JURIST Guest Columnist Jordan Paust of the University of Houston Law Center examines the recent Amnesty International report and provides several possible justifications for drone attacks under international law …
The new Amnesty International report urges the US to conduct a thorough, impartial and independent investigation whether certain CIA personnel may be guilty of “arbitrary” and “extrajudicial executions” in violation of international law. However, there are important points to recall with respect to killings that are lawful under the law of self-defense or the laws of war. First, lawful killings under either paradigm would not be “arbitrary.” Second, lawful killings under either paradigm can be “extrajudicial,” and that is what lawful targetings in self-defense or during war often involve. Third, lawful killings under either paradigm would not be “executions,” a word that could apply to unlawful killings of persons who are actually detained but would not apply to lawful targetings.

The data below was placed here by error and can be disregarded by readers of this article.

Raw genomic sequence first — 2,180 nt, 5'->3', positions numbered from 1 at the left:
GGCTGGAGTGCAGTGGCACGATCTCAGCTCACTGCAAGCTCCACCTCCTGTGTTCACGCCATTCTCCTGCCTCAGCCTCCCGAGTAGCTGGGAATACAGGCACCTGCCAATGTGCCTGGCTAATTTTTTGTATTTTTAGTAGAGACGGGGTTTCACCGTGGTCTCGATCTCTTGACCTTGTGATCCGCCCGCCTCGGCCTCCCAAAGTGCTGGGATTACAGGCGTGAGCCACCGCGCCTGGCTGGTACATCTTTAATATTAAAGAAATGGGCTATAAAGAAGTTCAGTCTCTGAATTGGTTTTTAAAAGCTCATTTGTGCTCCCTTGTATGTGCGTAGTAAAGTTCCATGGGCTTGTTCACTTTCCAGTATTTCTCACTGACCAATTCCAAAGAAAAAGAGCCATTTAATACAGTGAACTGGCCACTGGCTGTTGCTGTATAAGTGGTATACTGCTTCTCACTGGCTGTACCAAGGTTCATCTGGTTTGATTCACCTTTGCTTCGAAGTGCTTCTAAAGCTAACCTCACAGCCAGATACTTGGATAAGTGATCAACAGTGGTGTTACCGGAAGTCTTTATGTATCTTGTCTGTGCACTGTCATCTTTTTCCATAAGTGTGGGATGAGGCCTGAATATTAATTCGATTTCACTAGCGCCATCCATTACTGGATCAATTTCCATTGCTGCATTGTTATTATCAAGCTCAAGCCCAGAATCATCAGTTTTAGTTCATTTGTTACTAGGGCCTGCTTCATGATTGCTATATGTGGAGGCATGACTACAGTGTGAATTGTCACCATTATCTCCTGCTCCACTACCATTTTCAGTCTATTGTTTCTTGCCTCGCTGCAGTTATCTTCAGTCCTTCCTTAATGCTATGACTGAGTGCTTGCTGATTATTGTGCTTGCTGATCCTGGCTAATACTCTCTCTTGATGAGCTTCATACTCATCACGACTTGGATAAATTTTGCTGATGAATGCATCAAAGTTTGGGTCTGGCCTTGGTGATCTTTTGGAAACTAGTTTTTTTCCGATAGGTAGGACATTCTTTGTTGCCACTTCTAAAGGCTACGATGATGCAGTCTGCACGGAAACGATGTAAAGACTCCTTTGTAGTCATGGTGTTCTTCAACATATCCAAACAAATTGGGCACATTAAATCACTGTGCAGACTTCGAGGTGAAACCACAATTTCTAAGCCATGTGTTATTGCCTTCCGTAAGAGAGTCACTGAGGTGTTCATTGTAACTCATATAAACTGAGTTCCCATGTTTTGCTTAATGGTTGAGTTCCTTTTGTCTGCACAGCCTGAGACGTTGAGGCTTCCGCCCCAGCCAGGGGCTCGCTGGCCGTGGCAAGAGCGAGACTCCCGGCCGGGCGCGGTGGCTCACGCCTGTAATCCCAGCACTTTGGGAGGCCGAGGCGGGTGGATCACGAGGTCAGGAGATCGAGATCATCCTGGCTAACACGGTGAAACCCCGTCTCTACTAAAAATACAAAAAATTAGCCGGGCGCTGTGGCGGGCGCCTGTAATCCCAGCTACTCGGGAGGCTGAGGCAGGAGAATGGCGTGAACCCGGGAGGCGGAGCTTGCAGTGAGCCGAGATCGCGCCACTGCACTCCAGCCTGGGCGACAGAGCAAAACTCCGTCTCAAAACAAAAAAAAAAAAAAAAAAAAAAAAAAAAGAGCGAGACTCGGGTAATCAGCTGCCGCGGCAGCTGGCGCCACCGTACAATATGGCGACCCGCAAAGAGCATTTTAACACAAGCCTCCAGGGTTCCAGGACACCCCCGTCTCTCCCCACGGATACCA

With respect to human rights law, such law generally applies at all times and in all social contexts, including during war. For example, there are no geographic or contextual limitations with respect to the UN Charter-based duty of all members to take joint and separate action in order to effectuate “universal respect for, and observance of human rights.”
The preamble to the International Covenant on Civil and Political Rights (ICCPR) affirms this universal reach. Yet, with regard to lawful targetings of (1) those who are taking a direct part in ongoing armed attacks (DPAA) (i.e, those who are DPAA and are targeted during permissible measures of self-defense in time of peace or war), or (2) those who are taking a direct part in hostilities (DPH) (i.e., those who are DPH and are targeted during an armed conflict), the general human right to freedom from “arbitrary” deprivation of life will only be applicable with respect to those persons who are within the jurisdiction, actual power, or “effective control” of the state or other entity using a drone. Therefore, it is evident that those who are being targeted, for example, by a high flying drone in a foreign country will not be protected under the general human right to life, because they are not within the actual power or effective control of the targeting state.